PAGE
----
Most small business owners think about the future of his or her business. Because “the business” is usually the primary wealth generator and a large portion of personal net worth, many estate planning issues interact with business succession planning. A business succession plan is a comprehensive look at your estate that can include everything from how your assets are diversified, your required income after exit, shareholder buy-sell agreements, management plans, and any other documentation that will help ensure the smooth operation of the business. Traditional estate plans are designed to avoid probate court, ensure you have control over asset disposition, and to minimize taxation; whereas business succession planning is aimed at maintaining the future health and value of the business.
Protection for Family Members and Executors
Proprietorships and partnerships must cease operation upon the death of an owner or partner. A partnership agreement generally will provide for the continuation of the partnership by the surviving owners, though it’s important that some provision be made for the acquisition of the deceased partner’s interest. A sole proprietorship can’t be continued in the same manner as a partnership. For example, if a proprietor’s assets are not specifically bequeathed to a child as the successor to the decedent, they will pass under the general dispositive provisions of the will. During the probate process, the executor would be responsible for operating the business, which could result in business losses and lost value.
This example, shows just one reason why a business succession plan is critical. Such a plan, which might consist of a buy-sell agreement or carefully drafted will provisions, can help provide answers to the following important questions about the future of the business:
- Who has the authority to continue its operation?
- Will it be sold, liquidated, or continued? Internal buyer or third-party buyer?
- Who are potential buyers, and do they have the cash to activate the purchase in a timely fashion?
To promote the continued operation of a sole proprietorship, the owner might leave written instructions setting forth your intentions with respect to management of the business following death. Such a written document might provide some guidance to a successor proprietor (e.g., a spouse or child who might need assistance during the transition period). Since the successor would, however, own all of the business assets and have full control of business operations, the successor could choose not to follow such guidance.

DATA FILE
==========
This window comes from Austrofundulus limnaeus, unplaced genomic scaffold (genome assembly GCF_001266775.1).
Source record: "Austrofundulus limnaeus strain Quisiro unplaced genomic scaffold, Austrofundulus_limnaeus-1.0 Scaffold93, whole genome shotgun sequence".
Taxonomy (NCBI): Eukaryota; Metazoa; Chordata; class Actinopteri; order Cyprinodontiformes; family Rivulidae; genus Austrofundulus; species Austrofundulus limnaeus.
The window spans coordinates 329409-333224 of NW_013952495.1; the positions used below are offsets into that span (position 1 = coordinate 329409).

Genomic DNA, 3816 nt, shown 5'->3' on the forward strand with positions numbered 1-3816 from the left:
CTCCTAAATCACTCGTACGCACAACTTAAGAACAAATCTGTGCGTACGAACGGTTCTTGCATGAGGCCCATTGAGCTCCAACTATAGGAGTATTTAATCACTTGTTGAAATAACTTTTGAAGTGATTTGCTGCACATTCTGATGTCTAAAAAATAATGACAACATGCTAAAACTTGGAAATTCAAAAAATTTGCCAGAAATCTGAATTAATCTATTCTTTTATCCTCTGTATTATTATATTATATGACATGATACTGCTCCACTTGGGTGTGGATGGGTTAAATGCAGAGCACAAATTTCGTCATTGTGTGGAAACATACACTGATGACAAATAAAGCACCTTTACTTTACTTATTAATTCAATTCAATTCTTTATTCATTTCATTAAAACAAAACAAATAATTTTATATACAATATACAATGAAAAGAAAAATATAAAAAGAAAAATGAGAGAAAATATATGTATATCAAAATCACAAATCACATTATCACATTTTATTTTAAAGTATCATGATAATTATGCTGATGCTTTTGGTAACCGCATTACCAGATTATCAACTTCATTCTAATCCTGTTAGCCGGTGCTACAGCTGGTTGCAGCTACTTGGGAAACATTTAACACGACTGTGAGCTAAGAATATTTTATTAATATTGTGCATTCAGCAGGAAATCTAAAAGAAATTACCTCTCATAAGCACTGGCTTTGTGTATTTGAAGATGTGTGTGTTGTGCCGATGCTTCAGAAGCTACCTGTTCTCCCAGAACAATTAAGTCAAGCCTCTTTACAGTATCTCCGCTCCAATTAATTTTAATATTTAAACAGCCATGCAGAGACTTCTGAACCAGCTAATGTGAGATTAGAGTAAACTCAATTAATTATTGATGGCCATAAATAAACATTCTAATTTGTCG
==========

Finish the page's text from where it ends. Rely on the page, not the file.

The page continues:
In some instances, a sole proprietor may be able to simplify the transfer of the business at death by converting it to corporate form while alive. Since a corporation has continuity of life, many of the issues confronting a sole proprietor at death can be avoided. Nevertheless, it would still be important for there to be competent management in place to succeed the decedent, and to have a buy-sell agreement in place to govern the transfer of his or her shares.
Insurance Often Plays a Key Role
Typically, an owner’s death or disability can create an array of financial problems affecting both the business and the owner’s family. For instance, issues such as estate taxes, loss of income, or whether a buyer has adequate cash to purchase the deceased or disabled owner’s shares are problems that cannot be entirely ensured merely by a business succession plan. For this reason, life insurance and disability income insurance often go hand-in-hand with a succession plan. Proper insurance coverage can:
- Help an owner’s family meet estate tax obligations, which in many instances may help keep a business in the family (if so desired);
- Help replace an owner’s loss of income due to death or disability; and
- Help a partner(s) or existing employees have the necessary cash to buy out the deceased or disabled owner’s share of the business.
Where to Begin
An estate planning team may consist of lawyers, accountant, valuation, and insurance professional who can help you develop a business succession plan that works for your goals. There are established methods for transition that will leave both your business and successor management free from unnecessary worry or risk. In addition, through carefully planned life and disability insurance coverage, the transition can be properly funded and avoid substantial losses that might otherwise occur.
Jerry Matecun helps business owners examine a range of personal, business, emotional, and financial issues related to their readiness to exit. For a no cost, confidential conversation regarding your business valuation needs call or email Jerry at 949-273-4200, 616-499-2000, or firstname.lastname@example.org.
PLEASE NOTE: Nothing herein or elsewhere on this site constitutes investment, legal, or tax advice. For details please see Disclosure.